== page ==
Before they became Christian, the Germanic people celebrated Yule. When people became Christian they didn´t automatically give up their traditions and beliefs. Yule celebrations became part of Christmas. For people of Icelandic descent, this keeping of old traditions in spite of the new religion is easy to understand. After all, when a political deal was made for Iceland to become Christian, part of the deal was that people could keep practicing the old religion as long as they did it in private.

If you know your Norse mythology, you’ll know about one of these traditions, The Wild Hunt. When the Wild Hunt takes place, there is a ghostly procession of hunters led by Oðin riding across the sky. When I think about this ghostly procession I remember the Northern Lights on cold clear nights in Gimli, Manitoba. When Oðin leads the procession, he is called Jólnir or Jule figure. He is also referred to as Langbarðr which means long beard. So, we have a long bearded figure in a hooded cloak, riding an eight legged horse across the sky. It´s not too hard to see Oðin turn into Santa Claus and Sleipnir with his eight legs turn into eight reindeer. There are even some traditions of Oðin coming down chimneys. Although, that couldn´t have been an Icelandic tradition since turf houses didn´t have chimneys. There were no stoves or fireplaces, just a fire on the stone floor and a hole in the roof. In Reykjavik today, Oðin or Santa Claus would still have a hard time finding chimneys to climb down because most of the heating is from hot water piped from volcanic areas. No chimneys for a fat man in a red suit with a large bag of toys to scurry down. For that trick, he needs the chimneys of large stone fireplaces.

A lot of people got into the act before we moved from Oðin to our present day image of Santa Claus. St. Nicholas and Sinterklass and Father Christmas plus others. The result is that we no longer have the all-knowing Oðin, no longer the stern saints, no longer the demanding Santa Clauses in shopping malls insisting on knowing if you have been good or bad. Instead, we have a jolly old elf. A gift giver who makes no demands, asks no awkward questions, does his best to meet extravagent requests even if it means maxing out a credit card.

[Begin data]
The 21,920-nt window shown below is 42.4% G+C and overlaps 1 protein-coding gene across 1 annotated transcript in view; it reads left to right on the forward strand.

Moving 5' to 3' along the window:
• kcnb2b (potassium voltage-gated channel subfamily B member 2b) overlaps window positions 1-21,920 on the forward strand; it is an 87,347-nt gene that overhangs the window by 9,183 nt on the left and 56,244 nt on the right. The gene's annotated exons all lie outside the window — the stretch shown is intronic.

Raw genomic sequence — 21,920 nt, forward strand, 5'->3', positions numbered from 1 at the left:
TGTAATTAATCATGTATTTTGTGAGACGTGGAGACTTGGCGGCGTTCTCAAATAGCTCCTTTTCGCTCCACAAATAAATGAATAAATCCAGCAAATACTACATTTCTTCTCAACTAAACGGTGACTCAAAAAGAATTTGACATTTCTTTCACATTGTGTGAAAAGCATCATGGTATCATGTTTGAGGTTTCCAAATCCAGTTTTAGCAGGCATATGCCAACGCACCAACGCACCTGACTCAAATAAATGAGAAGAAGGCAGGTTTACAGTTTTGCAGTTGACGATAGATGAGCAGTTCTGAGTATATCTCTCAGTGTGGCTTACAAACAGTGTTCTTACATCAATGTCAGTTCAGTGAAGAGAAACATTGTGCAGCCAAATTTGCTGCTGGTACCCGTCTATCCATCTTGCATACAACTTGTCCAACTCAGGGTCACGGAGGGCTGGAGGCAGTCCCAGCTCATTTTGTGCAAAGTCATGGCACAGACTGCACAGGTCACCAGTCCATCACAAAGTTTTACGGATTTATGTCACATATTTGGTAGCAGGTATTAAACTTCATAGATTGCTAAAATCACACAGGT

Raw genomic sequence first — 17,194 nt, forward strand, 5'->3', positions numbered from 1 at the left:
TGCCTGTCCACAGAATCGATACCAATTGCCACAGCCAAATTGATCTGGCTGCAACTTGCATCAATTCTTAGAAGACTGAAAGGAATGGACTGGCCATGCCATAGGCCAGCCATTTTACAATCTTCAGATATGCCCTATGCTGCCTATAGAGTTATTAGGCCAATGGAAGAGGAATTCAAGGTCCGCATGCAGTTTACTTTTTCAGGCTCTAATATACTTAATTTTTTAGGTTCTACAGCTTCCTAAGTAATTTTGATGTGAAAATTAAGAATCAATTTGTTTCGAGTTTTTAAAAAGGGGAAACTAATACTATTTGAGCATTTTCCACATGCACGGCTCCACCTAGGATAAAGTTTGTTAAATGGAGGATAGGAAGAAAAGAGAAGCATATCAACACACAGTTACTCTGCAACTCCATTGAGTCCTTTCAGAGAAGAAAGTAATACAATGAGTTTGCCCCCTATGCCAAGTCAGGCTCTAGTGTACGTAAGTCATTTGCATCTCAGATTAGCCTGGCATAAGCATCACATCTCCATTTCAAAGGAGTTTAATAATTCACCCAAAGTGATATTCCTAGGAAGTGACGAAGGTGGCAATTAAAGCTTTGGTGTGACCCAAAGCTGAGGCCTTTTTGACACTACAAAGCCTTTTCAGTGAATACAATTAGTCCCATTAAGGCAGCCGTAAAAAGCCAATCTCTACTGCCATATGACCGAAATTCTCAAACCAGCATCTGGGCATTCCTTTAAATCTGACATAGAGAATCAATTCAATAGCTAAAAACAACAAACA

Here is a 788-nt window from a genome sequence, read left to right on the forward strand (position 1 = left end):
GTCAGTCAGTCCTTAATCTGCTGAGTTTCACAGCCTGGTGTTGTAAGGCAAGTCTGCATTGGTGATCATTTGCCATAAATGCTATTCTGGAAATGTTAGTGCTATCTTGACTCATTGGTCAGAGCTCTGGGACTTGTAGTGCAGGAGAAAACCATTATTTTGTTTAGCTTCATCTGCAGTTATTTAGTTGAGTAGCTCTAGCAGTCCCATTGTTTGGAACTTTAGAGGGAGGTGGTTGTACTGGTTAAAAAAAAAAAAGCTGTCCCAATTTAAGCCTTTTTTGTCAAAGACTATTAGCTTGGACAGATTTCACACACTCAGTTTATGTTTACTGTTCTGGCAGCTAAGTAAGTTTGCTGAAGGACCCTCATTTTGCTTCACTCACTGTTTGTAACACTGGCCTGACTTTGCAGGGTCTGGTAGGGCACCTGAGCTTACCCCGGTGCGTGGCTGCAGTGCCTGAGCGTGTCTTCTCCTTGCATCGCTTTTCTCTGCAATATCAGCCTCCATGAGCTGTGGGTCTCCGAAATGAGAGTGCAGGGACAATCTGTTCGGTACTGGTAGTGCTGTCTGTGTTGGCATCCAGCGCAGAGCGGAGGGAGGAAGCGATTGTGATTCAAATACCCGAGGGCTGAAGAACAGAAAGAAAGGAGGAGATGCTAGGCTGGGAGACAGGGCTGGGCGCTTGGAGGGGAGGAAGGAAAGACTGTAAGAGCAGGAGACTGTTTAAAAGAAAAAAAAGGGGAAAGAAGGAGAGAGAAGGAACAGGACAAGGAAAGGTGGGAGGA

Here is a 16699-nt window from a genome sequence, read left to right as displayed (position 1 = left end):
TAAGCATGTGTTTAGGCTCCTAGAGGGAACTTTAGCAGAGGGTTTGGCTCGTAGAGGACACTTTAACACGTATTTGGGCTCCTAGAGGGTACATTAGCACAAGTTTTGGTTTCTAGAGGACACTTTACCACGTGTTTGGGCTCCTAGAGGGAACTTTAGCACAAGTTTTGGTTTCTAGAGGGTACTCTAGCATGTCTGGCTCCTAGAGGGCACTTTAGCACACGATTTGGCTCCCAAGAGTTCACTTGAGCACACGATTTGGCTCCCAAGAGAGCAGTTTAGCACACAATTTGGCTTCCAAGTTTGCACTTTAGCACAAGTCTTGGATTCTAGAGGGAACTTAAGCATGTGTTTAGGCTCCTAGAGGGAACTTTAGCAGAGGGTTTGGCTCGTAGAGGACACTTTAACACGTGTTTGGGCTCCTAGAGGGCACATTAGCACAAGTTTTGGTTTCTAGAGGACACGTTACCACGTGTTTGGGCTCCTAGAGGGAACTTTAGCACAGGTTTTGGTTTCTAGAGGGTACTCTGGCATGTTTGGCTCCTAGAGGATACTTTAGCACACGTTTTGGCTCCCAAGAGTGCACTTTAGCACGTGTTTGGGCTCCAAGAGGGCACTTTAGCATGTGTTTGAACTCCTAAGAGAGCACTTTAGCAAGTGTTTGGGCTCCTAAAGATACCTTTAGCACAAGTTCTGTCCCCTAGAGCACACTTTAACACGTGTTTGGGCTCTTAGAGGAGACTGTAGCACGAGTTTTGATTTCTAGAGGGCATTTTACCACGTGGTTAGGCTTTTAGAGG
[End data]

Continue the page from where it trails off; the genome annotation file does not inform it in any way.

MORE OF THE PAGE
I used to be terrified when I heard the song that said, “He knows when you are sleeping, he knows when you´re awake, he knows when you´ve been bad or good so be good for goodness sake.” I prefer the jolly old elf, an elf filled with kindness at the darkest time of the year. Yet, yet, in the winter months, especially around Christmas, if I’m lucky enough to be where there are Northern Lights, I am transfixed by the pulsating colors, red, green, blue, traveling across the sky. Watching them I think I see this figure in his blue cloak, riding his eight legged horse over the arc of the world, leading his wildly riding huntsmen. Although I am in awe of these spectral figures, of the shimmering lights, of the majesty of the sky, I have not yet been given a gift of gold. At the same time, I haven´t mocked these huntsmen and so haven´t been taken away with them never to be seen again.

All of this, along with the multiple layers of tradition over the centuries, have often led me along a snowy path to a quiet church service, some joyful singing of hymns and carols, a crèche scene with Joseph and Mary and Jesus. To Oðin, to Frigg, to all their companions, to Father Christmas, to Saint Nicholas, to the Frost King, to all the Santa Clauses in the malls of the world, to mothers and fathers decorating the sacred Christmas tree, the lovers kissing under the magic Christmas bow, to Joseph and Mary and Jesus, Merry Christmas to all.